What does that mean? Listen to me. That means that Ishmael is a child of the covenant of Abraham, no less so than Isaac, the child of promise. Both of them are included in the covenant of circumcision. Both of them are to share in all of the rights and the privileges of that holy covenant. Now may I say a thing out of history? One of the most remarkable facts in the development of history is this. There is not a mention, not a reference, to the rite of circumcision in the Koran. It is not even referred to. And every Muslim expositor is at a loss to explain why. And yet the one universal custom in the whole Arabic world is circumcision. Even an ignorant, unlearned, untaught Bedouin, who does not even know the story of Abraham, and does not even know the story of Ishmael—even an untaught, wild Bedouin, without exception, all of them are circumcised. And they circumcise according to the way Ishmael was and the way Abraham was [Genesis 17:23-26]. They do not circumcise on the eighth day, as the Jewish people [Genesis 17:12], but they circumcise later in life. That is the one universal characteristic of the entire Muslim, Mohammedan, Islamic, Arabic world, and there is no exception to it! That rite was a thing that God gave to Abraham, a covenant between him and God, and Ishmael is in it! And the Arab world is in it! [Genesis 17:20].
God—I am saying this, God has a program for the Jew. God has a program for the Arabic world. In the same Abrahamic covenant that you will find—the one of circumcision—that you will find Isaac, in that same Abrahamic covenant, you will also find Ishmael and the Arabic world! [Genesis 17:1-14]. Well, I have to conclude. Oh, that we had time to enter into this. Nine- tenths of what I prepared I have to leave out this morning.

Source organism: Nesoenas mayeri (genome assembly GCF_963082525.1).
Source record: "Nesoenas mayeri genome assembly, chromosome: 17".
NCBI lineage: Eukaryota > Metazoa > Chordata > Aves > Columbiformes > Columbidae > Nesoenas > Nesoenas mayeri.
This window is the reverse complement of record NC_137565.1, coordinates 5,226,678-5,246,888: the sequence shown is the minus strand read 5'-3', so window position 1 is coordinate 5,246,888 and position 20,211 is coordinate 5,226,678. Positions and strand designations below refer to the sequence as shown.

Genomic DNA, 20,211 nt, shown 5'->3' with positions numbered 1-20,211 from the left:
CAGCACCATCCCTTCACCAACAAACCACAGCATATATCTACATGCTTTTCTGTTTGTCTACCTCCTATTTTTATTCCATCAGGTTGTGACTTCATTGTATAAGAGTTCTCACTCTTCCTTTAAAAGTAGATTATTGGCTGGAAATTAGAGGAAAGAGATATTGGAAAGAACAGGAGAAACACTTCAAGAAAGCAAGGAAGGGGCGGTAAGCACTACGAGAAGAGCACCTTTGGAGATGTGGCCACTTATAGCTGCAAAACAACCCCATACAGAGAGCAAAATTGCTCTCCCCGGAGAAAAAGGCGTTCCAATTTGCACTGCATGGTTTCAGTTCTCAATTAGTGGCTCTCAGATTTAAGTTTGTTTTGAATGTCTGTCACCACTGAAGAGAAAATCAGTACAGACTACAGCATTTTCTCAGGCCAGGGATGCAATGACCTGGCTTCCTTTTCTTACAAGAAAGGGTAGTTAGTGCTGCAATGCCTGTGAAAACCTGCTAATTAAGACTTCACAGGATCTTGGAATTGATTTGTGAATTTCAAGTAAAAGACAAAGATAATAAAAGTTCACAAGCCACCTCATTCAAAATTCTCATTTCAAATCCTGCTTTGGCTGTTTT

All right, what is the end of it? This is the end of it. In the sixtieth chapter of Isaiah—the gem of all great missionary passages is the sixtieth chapter of Isaiah; there is no more glorious passage in the whole Bible than this glorious sixtieth chapter of Isaiah, which sees the great missionary purposes of God in the world. Look at it:
Arise, shine; for thy light is come, and the glory of the Lord is risen upon thee.
For, behold, the darkness shall cover the earth, and gross darkness the people: but the Lord shall arise upon thee, and His glory shall be seen upon thee.
And the Gentiles shall come to thy light, and kings to the brightness of thy rising.
Lift up thine eyes round about, and see: all they gather themselves together, they come to thee: thy sons shall come far, thy daughters. . . .
Then shalt thou see, and flowing,